It is remarkable how fast the issue of same-sex marriage has moved the American public. Of course, some long-time proponents will argue the opposite, that it has taken far too long for it to gain acceptance. And they say that there is no shortage of efforts around the country to block or overturn the practice.
But there is no question that since Vice President Biden first announced his support for the issue last May — jumping the gun on President Obama, whose position on the issue was said to still be "evolving" — things have changed rapidly. Almost immediately, and far more significant, was Obama's declaration he felt the same. After that came dramatic shifting in public opinion, where for the first time ever, polls show that more people support gay marriage than oppose it. It became a cause to be celebrated at the Democratic National Convention last summer. Voters in three states, after an unbroken string of defeats, chose to legalize gay marriage in November. And it got considerable attention at Obama's inauguration in January, where he said, "Our journey is not complete until our gay brothers and sisters are treated like anyone else under the law, for if we are truly created equal, then surely the love we commit to one another must be equal as well."
Now, not even a year since Obama's switch, it has become a Democratic Party policy given, akin to abortion rights or increasing the minimum wage.
And there may be some shifting on the Republican side as well. Sen. Rob Portman of Ohio, a leading GOP voice and thought to be on Mitt Romney's short list for VP last year, announced Friday that he was ending his opposition to same-sex marriage. His reasoning is personal; he has a 21-year old gay son and said he does not want him treated any differently because of his sexuality. But he is the highest ranking Republican (and the only sitting GOP senator) to take that position. If Obama's 2012 reversal put him in better stead with members of his own party, Portman's shift has probably resulted in the opposite. Still, in an op-ed in the Columbus Dispatch, Portman tried to frame it as a conservative staple:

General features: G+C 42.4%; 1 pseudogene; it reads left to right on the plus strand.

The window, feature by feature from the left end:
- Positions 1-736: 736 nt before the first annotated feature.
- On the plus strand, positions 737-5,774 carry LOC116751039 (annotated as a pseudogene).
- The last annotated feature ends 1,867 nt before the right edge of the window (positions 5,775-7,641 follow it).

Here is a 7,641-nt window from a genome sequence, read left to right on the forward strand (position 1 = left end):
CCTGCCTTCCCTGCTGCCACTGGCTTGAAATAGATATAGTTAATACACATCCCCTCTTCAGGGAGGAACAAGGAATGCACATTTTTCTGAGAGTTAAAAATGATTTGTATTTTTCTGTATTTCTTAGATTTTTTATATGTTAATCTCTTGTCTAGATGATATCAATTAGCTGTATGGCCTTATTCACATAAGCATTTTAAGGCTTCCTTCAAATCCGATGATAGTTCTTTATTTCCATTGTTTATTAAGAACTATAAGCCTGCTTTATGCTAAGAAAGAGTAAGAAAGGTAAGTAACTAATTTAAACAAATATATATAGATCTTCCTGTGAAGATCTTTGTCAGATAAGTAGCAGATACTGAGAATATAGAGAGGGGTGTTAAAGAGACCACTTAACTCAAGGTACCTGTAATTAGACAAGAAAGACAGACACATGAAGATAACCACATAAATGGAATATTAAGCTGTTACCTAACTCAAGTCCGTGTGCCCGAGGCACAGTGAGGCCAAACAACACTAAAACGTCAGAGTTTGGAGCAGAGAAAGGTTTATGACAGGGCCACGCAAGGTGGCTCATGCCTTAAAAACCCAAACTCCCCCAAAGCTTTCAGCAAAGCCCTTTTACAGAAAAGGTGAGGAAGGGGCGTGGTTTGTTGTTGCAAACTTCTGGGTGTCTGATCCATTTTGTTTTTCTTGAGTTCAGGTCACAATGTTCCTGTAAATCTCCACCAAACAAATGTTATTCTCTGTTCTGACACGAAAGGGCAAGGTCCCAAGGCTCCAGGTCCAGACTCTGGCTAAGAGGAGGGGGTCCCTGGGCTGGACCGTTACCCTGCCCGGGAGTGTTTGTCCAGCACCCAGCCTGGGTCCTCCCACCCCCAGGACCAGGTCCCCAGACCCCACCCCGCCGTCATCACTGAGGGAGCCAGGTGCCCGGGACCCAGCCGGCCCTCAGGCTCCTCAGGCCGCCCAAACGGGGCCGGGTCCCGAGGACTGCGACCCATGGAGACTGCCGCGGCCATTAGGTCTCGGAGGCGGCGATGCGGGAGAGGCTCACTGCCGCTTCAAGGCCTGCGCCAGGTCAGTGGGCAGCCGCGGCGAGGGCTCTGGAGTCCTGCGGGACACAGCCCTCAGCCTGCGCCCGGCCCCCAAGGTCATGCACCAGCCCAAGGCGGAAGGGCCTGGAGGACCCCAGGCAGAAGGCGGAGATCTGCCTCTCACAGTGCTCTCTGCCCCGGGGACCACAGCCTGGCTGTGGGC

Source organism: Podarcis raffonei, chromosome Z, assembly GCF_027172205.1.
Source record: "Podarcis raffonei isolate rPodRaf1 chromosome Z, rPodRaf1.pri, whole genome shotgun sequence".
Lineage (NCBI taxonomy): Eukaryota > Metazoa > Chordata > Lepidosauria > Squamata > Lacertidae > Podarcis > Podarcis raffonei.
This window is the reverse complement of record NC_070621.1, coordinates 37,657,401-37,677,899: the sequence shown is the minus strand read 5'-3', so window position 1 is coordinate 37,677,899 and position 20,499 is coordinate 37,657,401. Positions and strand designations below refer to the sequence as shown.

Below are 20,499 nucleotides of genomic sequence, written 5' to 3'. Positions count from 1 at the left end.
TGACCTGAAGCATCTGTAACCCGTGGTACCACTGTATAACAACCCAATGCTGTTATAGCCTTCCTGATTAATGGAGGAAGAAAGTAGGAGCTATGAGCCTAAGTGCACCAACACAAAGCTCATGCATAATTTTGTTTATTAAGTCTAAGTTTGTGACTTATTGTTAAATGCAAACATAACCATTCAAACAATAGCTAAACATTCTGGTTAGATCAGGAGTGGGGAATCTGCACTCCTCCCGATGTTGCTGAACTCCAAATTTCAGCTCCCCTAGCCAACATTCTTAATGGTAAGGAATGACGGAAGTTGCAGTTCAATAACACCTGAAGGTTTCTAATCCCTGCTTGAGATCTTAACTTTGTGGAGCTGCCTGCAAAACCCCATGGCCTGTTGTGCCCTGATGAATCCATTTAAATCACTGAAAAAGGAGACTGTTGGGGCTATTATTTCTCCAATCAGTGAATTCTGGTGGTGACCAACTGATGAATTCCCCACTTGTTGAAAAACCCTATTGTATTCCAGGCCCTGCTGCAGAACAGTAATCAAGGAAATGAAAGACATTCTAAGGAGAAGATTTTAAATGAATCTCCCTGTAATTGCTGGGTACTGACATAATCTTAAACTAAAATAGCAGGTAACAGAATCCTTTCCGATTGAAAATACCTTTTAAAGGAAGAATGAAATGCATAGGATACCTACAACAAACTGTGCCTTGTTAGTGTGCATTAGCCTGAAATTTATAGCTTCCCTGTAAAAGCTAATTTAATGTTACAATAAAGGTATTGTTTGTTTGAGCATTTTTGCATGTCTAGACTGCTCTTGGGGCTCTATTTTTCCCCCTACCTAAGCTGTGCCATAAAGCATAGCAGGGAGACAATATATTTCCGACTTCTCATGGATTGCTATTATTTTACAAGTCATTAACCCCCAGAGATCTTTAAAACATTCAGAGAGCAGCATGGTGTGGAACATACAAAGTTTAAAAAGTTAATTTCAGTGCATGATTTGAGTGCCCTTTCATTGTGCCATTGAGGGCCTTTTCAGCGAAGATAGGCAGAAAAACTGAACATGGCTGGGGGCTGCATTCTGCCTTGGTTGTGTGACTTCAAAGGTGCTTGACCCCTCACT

"We conservatives believe in personal liberty and minimal government interference in people's lives. We also consider the family unit to be the fundamental building block of society. We should encourage people to make long-term commitments to each other and build families, so as to foster strong, stable communities and promote personal responsibility. ...
I've thought a great deal about this issue, and like millions of Americans in recent years, I've changed my mind on the question of marriage for same-sex couples. As we strive as a nation to form a more perfect union, I believe all of our sons and daughters ought to have the same opportunity to experience the joy and stability of marriage."
The New York Times' Jeremy Peters noted that religious conservatives "reacted strongly" to Portman's switch, "with some saying that he had turned his back on Christianity":
"'Senator Portman speaks like so many who call themselves Christians but actually don't spend much time dwelling on the Word of God,' wrote Erick Erickson, the conservative commentator, on Twitter.
Others were harsher. The Traditional Values Coalition, a religious group that is often vocal on gay issues, issued a statement that equated homosexuality with drunken driving and mocked Mr. Portman, writing, 'My child is a drunk driver and I love him.'"
But if we're talking about politicians who have had a change of heart, add former President Bill Clinton to the list. The issue here is the 1996 Defense of Marriage Act (known by its acronym DOMA), which defines marriage as being between a man and a woman and which would deny federal rights to same-sex spouses. (Portman, then a House member, was a sponsor of the Act.) Recently Clinton penned an op-ed in the Washington Post saying it should be overturned. Clinton, of course, was president when he signed DOMA into law on Sept. 21, 1996. The issue of overturning it comes before the U.S. Supreme Court on March 27, when the constitutionality of California's Proposition 8 — a 2008 anti-gay marriage initiative passed by the voters — will be decided.